Western Australia could tighten border measures in NSW even further after threatening to treat the eastern state as “extreme risk” to the Delta outbreak that continues to be devastating.
This would result in a ban on all travel from NSW, even in the compassionate area, and possibly leave WA residents stranded on the east coast.
Speaking Thursday, WA Premier Mark McGowan said hundreds of residents have come home since he warned they needed proof they had been vaccinated against Covid and had returned a negative swab.
NSW recorded a staggering 681 new cases on Thursday, the highest daily total ever and there are dire concerns that things could get worse before they heal.
The state is currently considered “high risk” under WA’s five-point boundary classification.
This means that residents who wish to return home will have to apply for an exemption on a compassionate basis, subject to many conditions such as receiving a dose of Covid vaccine, returning a negative test before leaving and the people will also be forced into 14 days of home quarantine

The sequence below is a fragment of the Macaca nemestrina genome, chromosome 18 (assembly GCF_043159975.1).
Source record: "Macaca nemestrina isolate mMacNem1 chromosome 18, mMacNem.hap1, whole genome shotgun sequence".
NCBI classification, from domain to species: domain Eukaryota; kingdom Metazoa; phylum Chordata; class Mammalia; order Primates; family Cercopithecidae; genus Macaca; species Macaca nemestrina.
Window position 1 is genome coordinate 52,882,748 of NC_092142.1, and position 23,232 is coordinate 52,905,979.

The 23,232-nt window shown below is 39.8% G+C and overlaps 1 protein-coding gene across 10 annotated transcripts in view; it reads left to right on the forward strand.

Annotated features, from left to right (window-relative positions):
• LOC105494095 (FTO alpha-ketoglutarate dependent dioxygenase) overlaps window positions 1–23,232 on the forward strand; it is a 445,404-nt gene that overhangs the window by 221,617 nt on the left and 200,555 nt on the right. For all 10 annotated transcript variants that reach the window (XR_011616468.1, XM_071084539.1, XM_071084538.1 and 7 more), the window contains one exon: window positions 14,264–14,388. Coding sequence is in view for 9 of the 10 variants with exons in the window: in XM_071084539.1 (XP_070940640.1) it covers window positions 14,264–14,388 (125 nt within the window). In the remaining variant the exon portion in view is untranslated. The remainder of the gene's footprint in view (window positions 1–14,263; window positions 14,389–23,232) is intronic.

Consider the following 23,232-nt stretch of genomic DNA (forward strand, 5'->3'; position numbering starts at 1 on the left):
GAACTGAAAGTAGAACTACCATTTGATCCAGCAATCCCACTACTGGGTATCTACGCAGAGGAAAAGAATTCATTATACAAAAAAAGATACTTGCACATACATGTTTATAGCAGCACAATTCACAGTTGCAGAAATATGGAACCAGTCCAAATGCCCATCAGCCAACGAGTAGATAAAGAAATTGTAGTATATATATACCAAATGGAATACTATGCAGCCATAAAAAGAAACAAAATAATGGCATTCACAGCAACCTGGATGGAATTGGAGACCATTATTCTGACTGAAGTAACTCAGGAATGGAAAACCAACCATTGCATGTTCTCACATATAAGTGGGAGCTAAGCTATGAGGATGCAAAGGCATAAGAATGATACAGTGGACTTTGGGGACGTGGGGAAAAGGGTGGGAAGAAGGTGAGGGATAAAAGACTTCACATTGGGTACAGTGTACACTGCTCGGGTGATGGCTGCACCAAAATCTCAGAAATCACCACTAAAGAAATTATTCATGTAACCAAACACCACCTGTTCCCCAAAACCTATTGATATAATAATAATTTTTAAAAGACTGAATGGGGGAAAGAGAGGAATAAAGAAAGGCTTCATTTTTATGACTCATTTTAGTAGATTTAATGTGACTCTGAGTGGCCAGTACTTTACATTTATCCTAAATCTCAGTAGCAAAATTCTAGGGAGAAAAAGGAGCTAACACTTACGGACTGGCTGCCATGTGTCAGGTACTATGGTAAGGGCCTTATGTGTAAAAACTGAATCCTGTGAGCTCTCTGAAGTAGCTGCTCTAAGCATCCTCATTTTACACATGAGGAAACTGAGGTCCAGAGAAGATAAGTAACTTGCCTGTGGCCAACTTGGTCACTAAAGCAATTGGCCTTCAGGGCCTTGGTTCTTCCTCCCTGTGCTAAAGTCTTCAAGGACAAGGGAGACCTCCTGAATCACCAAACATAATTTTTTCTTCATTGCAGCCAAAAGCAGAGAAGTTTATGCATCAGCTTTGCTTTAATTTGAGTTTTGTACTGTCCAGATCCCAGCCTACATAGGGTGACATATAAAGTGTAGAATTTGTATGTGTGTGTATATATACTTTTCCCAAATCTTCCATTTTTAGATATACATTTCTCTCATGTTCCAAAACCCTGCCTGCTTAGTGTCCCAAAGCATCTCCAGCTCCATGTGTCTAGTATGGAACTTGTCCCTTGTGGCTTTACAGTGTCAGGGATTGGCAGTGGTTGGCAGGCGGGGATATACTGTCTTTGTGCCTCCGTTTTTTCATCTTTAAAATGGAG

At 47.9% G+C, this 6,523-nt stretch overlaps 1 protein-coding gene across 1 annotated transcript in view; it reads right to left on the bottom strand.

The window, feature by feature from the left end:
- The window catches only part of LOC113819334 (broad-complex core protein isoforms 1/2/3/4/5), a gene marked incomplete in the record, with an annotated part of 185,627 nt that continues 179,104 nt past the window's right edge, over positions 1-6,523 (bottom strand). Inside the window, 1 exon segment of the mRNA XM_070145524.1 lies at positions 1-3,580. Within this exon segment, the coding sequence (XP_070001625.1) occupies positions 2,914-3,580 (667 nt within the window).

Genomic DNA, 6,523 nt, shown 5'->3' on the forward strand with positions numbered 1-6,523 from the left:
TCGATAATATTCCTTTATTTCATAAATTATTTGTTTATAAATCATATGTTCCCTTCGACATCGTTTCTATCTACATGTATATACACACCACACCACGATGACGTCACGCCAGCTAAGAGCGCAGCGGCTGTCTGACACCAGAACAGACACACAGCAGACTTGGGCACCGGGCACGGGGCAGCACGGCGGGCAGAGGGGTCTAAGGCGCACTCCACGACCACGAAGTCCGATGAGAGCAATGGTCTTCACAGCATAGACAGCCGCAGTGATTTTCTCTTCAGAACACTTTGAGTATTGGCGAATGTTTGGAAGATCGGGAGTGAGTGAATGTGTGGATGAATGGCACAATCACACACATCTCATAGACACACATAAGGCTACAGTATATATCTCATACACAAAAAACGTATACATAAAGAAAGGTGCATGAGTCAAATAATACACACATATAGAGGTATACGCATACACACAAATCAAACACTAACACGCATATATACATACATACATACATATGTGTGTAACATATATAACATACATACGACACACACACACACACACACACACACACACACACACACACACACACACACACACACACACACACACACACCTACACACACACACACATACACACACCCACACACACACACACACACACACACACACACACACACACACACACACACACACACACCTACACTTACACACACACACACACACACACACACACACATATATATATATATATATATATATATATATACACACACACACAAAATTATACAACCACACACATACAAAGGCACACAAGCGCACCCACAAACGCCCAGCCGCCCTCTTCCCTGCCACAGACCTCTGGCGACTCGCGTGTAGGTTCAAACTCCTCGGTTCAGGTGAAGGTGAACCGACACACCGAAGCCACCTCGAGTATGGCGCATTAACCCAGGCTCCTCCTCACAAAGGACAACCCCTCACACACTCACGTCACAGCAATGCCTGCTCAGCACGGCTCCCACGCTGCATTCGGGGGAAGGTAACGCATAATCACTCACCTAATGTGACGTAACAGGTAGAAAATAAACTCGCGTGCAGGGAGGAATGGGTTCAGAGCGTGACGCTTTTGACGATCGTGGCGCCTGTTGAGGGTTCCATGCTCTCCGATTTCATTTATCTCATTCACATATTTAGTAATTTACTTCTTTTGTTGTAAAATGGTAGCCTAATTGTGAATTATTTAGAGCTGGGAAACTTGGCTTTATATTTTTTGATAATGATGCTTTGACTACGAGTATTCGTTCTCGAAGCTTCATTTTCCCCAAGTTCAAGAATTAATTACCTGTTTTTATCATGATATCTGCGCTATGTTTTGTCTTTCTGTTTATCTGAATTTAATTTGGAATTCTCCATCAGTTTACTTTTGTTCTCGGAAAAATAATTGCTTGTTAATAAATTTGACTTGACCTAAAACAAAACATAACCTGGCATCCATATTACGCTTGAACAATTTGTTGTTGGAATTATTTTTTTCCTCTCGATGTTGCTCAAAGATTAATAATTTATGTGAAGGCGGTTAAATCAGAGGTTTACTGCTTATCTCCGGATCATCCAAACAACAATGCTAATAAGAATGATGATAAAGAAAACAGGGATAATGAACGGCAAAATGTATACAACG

Upgrading to “extreme risk” means exceptions on a compassionate basis are no longer available.
Mr. McGowan warned any WA residents seeking to return must “act now”.
“Western Australians who have left the state for NSW this year and wish to return can apply to do so on pitiful reasons, subject to conditions,” he said.
“This exemption category is no longer available if NSW is classified as an‘ extreme risk ’jurisdiction, so anyone seeking to return must act now. “
Mr McGowan also accused the NSW government of saying “did not do what was requested in June” to stem the Delta outbreak.
“It hasn’t done what it should have done, and it hasn’t done it for two months,” he told parliament on Thursday.
“It’s annoying hell to me that we’re going through this, that those states are going through this and New Zealand has to go through this.
“The ACT, which went without a case for more than a year, now has to go through it. Melbourne is going through it.”
He argued that the whole country was “paying the price” of the NSW government’s inability to act quickly.
“It’s one of the greatest public policy failures I’ve seen in my life of any government in Australia. It’s just appalling,” Mr McGowan said.
Of the new cases recorded in NSW on Thursday 170 were linked to a known case or cluster – including 149 household contacts and 21 close contacts – but there were 511 mystery infections.
There have been 9950 local cases since June 16 when the outbreak began.